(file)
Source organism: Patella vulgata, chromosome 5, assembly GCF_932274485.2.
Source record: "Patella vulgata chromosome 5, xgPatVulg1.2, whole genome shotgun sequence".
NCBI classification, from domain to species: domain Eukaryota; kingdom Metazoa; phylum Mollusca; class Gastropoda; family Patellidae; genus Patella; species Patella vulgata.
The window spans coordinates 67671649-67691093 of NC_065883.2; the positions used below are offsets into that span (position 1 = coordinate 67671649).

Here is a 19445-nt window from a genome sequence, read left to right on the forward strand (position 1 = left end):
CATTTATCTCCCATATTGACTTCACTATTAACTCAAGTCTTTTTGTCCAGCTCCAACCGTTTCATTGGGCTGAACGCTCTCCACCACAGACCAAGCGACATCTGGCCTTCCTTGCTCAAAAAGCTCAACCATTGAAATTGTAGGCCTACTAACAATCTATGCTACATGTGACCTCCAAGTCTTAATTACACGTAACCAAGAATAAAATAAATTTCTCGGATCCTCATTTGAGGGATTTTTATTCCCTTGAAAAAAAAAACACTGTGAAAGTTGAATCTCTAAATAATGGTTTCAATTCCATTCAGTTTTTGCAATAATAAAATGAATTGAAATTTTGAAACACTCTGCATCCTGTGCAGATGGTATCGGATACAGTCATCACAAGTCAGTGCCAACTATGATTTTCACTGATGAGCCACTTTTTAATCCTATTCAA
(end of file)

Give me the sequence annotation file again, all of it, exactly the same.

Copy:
Source organism: Patella vulgata, chromosome 5, assembly GCF_932274485.2.
Source record: "Patella vulgata chromosome 5, xgPatVulg1.2, whole genome shotgun sequence".
NCBI classification, from domain to species: domain Eukaryota; kingdom Metazoa; phylum Mollusca; class Gastropoda; family Patellidae; genus Patella; species Patella vulgata.
The window spans coordinates 67671649-67691093 of NC_065883.2; the positions used below are offsets into that span (position 1 = coordinate 67671649).

Here is a 19445-nt window from a genome sequence, read left to right on the forward strand (position 1 = left end):
CATTTATCTCCCATATTGACTTCACTATTAACTCAAGTCTTTTTGTCCAGCTCCAACCGTTTCATTGGGCTGAACGCTCTCCACCACAGACCAAGCGACATCTGGCCTTCCTTGCTCAAAAAGCTCAACCATTGAAATTGTAGGCCTACTAACAATCTATGCTACATGTGACCTCCAAGTCTTAATTACACGTAACCAAGAATAAAATAAATTTCTCGGATCCTCATTTGAGGGATTTTTATTCCCTTGAAAAAAAAAACACTGTGAAAGTTGAATCTCTAAATAATGGTTTCAATTCCATTCAGTTTTTGCAATAATAAAATGAATTGAAATTTTGAAACACTCTGCATCCTGTGCAGATGGTATCGGATACAGTCATCACAAGTCAGTGCCAACTATGATTTTCACTGATGAGCCACTTTTTAATCCTATTCAA